Peace River Regional District chair Brad Sperling and vice-chair Dan Rose have been appointed to the stakeholder committees involved with the Southern Mountain Caribou Recovery Partnership Agreement. 

The decision was made at the May 7 board meeting. The topic continues to be a point of contention in Northeast BC, as local municipalities were not given any seats at the recovery table.

In April 2020, Executive Director Dave Muter for Species at Risk Recovery reached out to the District of Chetwynd and the PRRD, providing terms of reference for both the Caribou Recovery Related Land Use Objective Stakeholder Committee and the Socio Economic Committee. These committees are intended to generate conversation to be forwarded to the recovery team.

Mayor Lori Ackerman was quick to criticize the board and Chetwynd, accusing them of changing their principles in the matter.

“It really just confirms what I’ve been saying, nothing has changed. We’ve been at the table the entire time and we’re being invited back to the same table. So you’ve changed your principles in order to join,” said Ackerman.

“The partnership agreement was signed, it’s the resolution and that’s why it’s here,” said Sperling in rebuttal, noting the PRRD asked for a seat at the table.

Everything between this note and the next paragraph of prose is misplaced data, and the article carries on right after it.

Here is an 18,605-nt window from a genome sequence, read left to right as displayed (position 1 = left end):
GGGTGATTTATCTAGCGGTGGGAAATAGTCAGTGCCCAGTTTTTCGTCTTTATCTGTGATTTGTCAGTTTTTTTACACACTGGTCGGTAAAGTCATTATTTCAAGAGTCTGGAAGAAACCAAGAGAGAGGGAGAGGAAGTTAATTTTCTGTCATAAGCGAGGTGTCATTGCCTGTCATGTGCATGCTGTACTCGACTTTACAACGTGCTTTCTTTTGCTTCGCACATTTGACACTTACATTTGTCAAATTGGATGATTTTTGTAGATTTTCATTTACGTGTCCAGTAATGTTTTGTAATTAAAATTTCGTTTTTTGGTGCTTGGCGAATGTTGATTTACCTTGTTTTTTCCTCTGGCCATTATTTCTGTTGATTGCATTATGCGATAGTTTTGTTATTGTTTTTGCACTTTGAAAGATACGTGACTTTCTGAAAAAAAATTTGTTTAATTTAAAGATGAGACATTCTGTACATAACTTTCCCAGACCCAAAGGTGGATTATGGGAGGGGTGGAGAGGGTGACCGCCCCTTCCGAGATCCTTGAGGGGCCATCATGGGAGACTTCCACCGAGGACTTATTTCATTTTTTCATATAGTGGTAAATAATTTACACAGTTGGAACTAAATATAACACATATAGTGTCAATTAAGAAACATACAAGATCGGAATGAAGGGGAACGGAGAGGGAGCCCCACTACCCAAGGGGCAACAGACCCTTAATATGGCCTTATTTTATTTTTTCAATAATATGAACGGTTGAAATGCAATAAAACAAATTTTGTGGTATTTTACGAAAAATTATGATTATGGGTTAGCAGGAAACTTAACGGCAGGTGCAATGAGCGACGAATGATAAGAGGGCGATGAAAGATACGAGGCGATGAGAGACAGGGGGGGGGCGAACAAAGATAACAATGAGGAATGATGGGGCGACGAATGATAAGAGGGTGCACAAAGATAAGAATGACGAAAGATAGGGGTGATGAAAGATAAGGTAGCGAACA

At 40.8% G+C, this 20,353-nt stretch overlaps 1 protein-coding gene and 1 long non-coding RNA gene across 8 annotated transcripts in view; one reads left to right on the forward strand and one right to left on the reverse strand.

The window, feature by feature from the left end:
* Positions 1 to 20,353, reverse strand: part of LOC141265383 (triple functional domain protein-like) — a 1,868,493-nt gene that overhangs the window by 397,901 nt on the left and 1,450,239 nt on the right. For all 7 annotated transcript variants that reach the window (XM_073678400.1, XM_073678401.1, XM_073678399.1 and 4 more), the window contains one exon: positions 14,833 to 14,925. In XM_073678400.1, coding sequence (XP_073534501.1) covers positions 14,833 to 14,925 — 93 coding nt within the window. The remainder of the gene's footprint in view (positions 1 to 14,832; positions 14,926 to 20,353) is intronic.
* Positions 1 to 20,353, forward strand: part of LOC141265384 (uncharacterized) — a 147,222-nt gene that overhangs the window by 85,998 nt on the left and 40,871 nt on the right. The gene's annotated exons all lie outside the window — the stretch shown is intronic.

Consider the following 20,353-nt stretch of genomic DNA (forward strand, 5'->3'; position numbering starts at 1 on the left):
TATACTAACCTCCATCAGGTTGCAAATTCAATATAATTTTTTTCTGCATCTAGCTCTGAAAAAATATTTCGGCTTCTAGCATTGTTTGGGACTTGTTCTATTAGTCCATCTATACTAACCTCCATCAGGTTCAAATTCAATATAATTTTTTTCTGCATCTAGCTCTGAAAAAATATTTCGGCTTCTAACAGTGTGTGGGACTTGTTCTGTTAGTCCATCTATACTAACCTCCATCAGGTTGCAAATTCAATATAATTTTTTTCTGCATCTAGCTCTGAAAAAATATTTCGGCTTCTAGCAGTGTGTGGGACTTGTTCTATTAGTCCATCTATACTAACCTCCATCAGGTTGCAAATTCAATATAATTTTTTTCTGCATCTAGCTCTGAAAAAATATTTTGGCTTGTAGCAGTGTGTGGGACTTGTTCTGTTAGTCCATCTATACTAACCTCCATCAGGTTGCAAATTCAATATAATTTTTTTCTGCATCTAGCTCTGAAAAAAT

“No. You were asking for a seat at the table with the recovery committee, you still don’t have that,” replied Ackerman.

On January 23, the PRRD passed a resolution supporting the District of Chetwynd in refusing to participate in caribou related meetings, unless the municipality was awarded a seat. In solidarity, the PRRD did not participate in January 24 meeting with the province.

Mayor Allen Courtoreille says he supports the committees, despite his original objection in being excluded.

“Once it was signed the law took into effect. If was there, we would participate,” said Coutoreille, of the partnership agreement signed on February 21.

“We’ve been invited in back in, along with local governments. But it’s a provincial government process, the only way we have to participate is by their rules,” said Rose, agreeing the process is not what the PRRD wanted.

“You can’t make any changes by walking away, you need to be there and make sure your voice is heard,” said PRRD director Karen Goodings.

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